Monday, 11 March 2013

Mittens - a love-hate relationship

I love my mittens during winter - they keep my hands toasty when its freezing outside. Its a shame that as a preschool teacher I have to take them off so much - to wipe noses, to make sure overalls go OVER the boots to stop snow getting in, and to keep putting on the children's mittens etc...

Why hasn't anyone designed a mitten that simply does not come off during play, is easy to play with them on - but are still easy to put on?

By the time all the children are dressed you are completely sweaty - and getting mittens on is such an artform. Why do fingers start wiggling all over the place? Why don't thumbs go into their little thumb hole? Why do some children not participate in putting on their mittens - just limply hold out their hands? Do you put on the mittens on BEFORE the overall or afterwards - I like to put them on before - it really helps keep them on - but there are now so many overalls with this inner sleeve thing to protect from the snow, which means you can't get a mitten-clad hand through...
Then there are the overalls that are technically too big, so they push off the mittens all the time... Or... well there are a whole load of possibilities here...

where are the thumbs?

Then there is the dilemma... most children do NOT want mittens on - especially the toddlers; and I can understand them. As toddlers their most important part of their body for learning is their hands - they need to touch, feel and experience everything, they want to try out their fine motor skills, grip and squeeze - you stick a mitten on a toddler and you take away a huge part of their learning process. So they cry with frustration. They take off their mittens and after a short while they cry with cold...

I love checking out what children are up to all round the world. There are so many inspirational blogs about outdoor play - and they make me so envious, I have to be honest. Yes we go outside, but we just cannot play in the same way. We cannot offer the youngest children the same sensory learning experiences that children in e.g the UK, USA and Australia are getting their hands into - because those mittens are in the way - and also because the ground is frozen - there is no soft sand or messy mud to delight in.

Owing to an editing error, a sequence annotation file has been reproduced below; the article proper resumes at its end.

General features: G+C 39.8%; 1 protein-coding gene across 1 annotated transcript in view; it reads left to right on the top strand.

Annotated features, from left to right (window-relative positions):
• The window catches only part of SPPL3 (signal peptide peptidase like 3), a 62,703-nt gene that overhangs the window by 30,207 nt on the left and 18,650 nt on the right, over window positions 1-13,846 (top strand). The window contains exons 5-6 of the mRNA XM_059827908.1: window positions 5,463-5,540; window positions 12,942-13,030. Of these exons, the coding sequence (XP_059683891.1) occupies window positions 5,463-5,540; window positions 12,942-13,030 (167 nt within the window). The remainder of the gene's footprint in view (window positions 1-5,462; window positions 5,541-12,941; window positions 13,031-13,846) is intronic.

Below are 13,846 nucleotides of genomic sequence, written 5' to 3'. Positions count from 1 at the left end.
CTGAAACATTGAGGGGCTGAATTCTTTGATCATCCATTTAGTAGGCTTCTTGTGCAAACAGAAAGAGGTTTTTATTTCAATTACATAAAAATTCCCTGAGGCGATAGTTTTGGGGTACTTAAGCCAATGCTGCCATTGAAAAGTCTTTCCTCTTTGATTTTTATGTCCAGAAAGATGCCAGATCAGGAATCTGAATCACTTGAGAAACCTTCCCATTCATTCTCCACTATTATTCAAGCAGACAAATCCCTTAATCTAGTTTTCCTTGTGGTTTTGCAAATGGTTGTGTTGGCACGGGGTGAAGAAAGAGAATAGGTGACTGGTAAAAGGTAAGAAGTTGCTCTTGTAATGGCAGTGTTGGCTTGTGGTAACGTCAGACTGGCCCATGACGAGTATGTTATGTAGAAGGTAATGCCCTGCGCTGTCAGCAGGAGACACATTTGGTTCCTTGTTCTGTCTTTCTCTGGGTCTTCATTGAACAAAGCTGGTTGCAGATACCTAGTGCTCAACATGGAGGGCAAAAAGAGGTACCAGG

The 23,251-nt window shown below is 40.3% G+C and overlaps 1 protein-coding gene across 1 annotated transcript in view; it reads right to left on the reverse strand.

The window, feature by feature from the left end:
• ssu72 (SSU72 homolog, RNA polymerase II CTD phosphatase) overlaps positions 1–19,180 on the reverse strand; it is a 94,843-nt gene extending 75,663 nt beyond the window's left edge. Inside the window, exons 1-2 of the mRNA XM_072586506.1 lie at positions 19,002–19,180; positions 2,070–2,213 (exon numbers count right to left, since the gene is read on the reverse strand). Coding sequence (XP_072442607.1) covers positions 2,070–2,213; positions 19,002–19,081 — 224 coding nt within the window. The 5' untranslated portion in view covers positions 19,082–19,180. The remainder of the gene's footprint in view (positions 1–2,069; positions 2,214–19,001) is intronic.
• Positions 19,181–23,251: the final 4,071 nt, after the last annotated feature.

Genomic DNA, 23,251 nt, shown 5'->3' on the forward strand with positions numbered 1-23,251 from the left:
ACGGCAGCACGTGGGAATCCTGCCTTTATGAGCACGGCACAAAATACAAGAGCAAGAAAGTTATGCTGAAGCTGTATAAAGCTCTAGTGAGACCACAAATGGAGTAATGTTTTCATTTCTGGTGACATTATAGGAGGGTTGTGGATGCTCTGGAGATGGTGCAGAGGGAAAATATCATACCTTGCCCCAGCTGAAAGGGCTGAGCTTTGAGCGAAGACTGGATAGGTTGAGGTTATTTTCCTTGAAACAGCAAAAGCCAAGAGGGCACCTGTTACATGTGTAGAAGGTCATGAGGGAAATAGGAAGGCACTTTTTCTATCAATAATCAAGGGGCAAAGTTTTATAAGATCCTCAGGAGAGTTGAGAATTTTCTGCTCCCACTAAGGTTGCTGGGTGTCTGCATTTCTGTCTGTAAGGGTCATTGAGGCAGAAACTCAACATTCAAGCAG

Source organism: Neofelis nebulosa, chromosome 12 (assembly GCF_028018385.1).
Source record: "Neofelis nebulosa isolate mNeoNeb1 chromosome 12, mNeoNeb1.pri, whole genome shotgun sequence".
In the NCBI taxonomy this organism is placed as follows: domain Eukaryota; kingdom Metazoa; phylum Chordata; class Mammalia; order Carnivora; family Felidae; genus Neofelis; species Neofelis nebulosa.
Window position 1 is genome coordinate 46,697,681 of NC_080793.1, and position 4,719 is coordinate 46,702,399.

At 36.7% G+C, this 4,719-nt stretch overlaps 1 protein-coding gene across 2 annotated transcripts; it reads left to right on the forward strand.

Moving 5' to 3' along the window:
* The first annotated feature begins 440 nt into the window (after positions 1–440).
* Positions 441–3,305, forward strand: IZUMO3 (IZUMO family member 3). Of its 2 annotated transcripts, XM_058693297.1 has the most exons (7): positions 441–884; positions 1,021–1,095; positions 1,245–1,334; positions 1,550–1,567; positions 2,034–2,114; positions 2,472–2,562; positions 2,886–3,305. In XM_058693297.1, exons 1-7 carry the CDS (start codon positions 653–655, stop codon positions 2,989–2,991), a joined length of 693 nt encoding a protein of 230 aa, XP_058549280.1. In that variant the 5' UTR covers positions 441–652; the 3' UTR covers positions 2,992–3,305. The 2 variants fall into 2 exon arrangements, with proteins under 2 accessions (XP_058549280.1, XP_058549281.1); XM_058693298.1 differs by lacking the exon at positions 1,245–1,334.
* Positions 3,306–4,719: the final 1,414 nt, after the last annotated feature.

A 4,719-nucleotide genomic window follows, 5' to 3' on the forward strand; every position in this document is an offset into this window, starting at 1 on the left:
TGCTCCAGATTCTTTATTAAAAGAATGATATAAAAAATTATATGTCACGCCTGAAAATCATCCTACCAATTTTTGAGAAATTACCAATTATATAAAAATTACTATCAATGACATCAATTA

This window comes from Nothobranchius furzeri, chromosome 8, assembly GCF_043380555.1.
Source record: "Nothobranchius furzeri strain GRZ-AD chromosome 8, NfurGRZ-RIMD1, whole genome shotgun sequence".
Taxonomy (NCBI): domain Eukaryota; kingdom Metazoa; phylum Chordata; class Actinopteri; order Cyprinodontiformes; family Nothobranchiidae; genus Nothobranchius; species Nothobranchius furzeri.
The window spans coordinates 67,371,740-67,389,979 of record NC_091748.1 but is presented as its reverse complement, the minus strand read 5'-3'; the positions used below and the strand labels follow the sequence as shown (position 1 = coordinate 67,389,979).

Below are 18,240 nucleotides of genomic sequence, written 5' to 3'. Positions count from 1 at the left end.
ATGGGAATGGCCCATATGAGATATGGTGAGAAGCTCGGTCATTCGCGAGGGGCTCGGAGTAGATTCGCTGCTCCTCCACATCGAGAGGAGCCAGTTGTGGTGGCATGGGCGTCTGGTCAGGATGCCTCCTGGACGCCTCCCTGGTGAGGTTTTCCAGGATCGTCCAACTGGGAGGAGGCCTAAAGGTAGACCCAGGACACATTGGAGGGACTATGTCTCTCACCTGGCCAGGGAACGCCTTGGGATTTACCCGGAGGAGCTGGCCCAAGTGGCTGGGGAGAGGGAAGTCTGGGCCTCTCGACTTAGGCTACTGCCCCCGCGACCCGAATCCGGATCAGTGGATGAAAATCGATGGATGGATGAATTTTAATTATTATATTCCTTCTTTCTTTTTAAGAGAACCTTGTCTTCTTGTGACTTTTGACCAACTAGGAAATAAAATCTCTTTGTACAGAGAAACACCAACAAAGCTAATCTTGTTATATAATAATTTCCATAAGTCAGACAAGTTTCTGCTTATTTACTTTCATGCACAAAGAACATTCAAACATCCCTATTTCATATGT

Winter is FUN - the snow and ice offer new experiences - but to be honest, its just TOO long. We have been wearing gloves/mittens since October - and this week is well below zero - so I guess gloves/mittens will be with us for another month or two. And I know that Stockholm, and Sweden are not alone in experiencing the many months of winter...

I am all for outdoor experiences - BUT when its not much of an experience and just the fresh air... then I wonder... this saying in Sweden "Ingen dålig väder, bara dålig kläder" (There is no bad weather only bad clothing) - what does it mean by bad clothing - bad because you get cold or wet? Or bad because you cannot play? Does mitten reduced-play require more indoor play/experience for the youngest children - so that their hands get enough stimulation? I think older children do not have the same issues with their mittens (although holding hands is more problematic with mittens on!).

As a child I remember going to school in the snow with knee high socks, welly-boots and a school skirt. I also remember my knees going red - but I don't remember it interfering with my play. Mind you I was not experiencing the cold that we get here in Stockholm.

There is no solution - its just a love-hate relationship - they keep hands lovely and warm when they get to stay in the mittens!!

3 comments:

  1. Oh Suzanne I feel your pain! We only have a few days when the kids NEED their mittens & it is a complete pain to get them on, then you look round & they have them off again!!! Thanks for making me smile on a Monday night :)

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    1. what is with the mitten removal behind your back? You learn pretty fast which children to put the mittens on last... otherwise they have got them off before you got the last child mitten-clad!!

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  2. Agreed! Joe has got my poor circulation (I have Reynards) so we have to put thin gloves on him underneath the mittens. Worth mentioning though that the Swedes do have these wonderful 'Preschool Mittens' which do keep the hands warm and do have cuffs reaching beyond the wrist and a wrist strap ...
    And I do admire the attitude of the preschools/preschool children ... When the sandpit fills up with snow they just continue using the same toys in the snow instead of in the sand! and the children sit there in their thick warm snowsuits and layers of hats and mittens and dig and construct roads and use tractors and tipper-trucks happily for hours! (a generalisation of course!)
    I should state that we are in Skåne so we have the winter a little shorter and a little milder than Suzanne in Stockholm.

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